London (Brussels Morning) The next UK census will, for the first time, ask questions on sexual orientation to gauge the size of the LGBT population and the issues that affect it.
According to the Office for National Statistics (ONS) — the country’s official data agency — questions will be voluntary for anyone over the age of 16.
Speaking to the Observer, Iain Bell, an ONS statistician, said that without “robust data” on the community, decision-makers are “operating in a vacuum” and do not know the disadvantage LGBT people may experience in terms of health, education, employment or housing.
Estimates exist on sexual orientation, but this will be the first time local authorities collect official and comprehensive data.
Scotland will also include similar questions on gender identity and sexual orientation in its 2022 census.
The census is a count of all people and households and is the only complete picture held officially of the entire population. It takes place every ten years on one night and has been ongoing since 1801, except for 1941 due to the war. The last census was held on 27 March 2011.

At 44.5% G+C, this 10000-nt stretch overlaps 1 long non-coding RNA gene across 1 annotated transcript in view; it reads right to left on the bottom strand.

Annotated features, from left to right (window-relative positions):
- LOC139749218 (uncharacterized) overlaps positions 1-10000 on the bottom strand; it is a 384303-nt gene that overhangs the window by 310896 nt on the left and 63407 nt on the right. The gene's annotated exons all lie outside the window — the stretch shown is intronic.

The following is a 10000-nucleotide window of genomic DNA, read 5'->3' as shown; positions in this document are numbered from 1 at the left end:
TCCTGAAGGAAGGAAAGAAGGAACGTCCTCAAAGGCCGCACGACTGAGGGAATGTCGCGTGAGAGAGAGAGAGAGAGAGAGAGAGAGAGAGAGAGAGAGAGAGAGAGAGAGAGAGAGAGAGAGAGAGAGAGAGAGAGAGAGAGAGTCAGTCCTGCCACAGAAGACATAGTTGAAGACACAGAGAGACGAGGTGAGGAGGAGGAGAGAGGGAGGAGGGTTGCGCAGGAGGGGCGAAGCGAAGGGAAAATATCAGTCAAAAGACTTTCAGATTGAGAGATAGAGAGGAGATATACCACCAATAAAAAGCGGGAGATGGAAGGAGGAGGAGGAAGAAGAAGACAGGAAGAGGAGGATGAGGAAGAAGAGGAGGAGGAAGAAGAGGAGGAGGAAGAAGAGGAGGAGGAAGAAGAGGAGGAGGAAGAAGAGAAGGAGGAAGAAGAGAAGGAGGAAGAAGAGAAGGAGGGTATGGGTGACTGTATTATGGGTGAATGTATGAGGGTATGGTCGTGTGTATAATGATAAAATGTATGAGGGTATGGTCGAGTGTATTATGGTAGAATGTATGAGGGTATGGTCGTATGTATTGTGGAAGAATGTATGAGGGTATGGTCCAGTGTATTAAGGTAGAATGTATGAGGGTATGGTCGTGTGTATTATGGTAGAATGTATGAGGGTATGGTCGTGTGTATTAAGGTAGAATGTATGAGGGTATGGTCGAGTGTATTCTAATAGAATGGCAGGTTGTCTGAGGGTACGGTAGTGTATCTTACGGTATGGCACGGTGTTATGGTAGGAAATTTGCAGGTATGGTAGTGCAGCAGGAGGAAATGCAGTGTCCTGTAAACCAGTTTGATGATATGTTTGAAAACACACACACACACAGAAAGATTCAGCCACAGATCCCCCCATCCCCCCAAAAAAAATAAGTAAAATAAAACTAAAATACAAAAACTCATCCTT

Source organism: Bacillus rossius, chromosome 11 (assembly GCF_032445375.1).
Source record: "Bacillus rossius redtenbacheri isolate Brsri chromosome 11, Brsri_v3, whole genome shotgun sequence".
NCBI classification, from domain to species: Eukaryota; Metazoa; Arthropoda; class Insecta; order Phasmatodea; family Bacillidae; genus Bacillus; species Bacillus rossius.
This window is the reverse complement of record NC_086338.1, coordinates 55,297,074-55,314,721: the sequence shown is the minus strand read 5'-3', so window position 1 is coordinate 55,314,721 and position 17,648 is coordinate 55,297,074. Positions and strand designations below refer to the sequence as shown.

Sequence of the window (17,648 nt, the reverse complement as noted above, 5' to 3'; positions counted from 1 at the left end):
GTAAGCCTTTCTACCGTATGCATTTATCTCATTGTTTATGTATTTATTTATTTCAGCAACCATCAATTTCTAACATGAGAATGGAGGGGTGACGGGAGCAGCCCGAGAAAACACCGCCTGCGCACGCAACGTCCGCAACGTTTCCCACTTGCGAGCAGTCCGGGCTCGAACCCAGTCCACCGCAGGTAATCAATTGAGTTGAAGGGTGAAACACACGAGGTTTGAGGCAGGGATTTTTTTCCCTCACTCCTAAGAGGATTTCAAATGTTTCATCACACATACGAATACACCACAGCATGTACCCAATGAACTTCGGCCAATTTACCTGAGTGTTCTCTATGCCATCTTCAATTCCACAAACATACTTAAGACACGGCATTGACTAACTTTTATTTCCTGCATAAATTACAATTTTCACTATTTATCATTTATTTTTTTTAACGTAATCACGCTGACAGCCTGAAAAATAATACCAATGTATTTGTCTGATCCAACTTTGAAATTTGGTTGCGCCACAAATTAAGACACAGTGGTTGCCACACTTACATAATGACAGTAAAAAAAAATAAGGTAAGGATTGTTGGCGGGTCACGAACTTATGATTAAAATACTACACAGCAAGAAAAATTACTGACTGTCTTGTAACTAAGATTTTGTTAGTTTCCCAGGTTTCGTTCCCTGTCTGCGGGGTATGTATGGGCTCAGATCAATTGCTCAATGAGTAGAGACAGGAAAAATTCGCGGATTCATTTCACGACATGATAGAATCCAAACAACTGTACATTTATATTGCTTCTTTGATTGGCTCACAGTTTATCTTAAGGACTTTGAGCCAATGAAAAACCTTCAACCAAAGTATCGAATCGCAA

Completing census questions is a legal requirement for all households, covering living circumstances, occupation, ethnicity, education and marital status, for example. There is a £1,000 fine for non-compliance.
“In many respects, the pandemic, and the impact it has had on all communities has made this census more important than ever before”, said Bell, as the data is thought to help epidemiologists with information on household size, ethnicity, health status, etc.
The question on gender identity will come after the male/female tick box asking: “Is the gender you identify with the same as your sex registered at birth?” A follow-up question will be presented for those who answer “no”.
Nancy Kelley, chief executive of LGBT advocacy organisation Stonewall, said it was pleased the government will include the census questions on sexual orientation and gender identity.
“Historically, lesbian, gay, bi and trans people have been a hidden population in the UK, and this lack of visibility has damaged our ability to secure the rights and the support our communities need”, she said.
While the Covid-19 pandemic has caused some uncertainty, recruitment for conducting the census has begun and is anticipated to go ahead on 21 March 2021.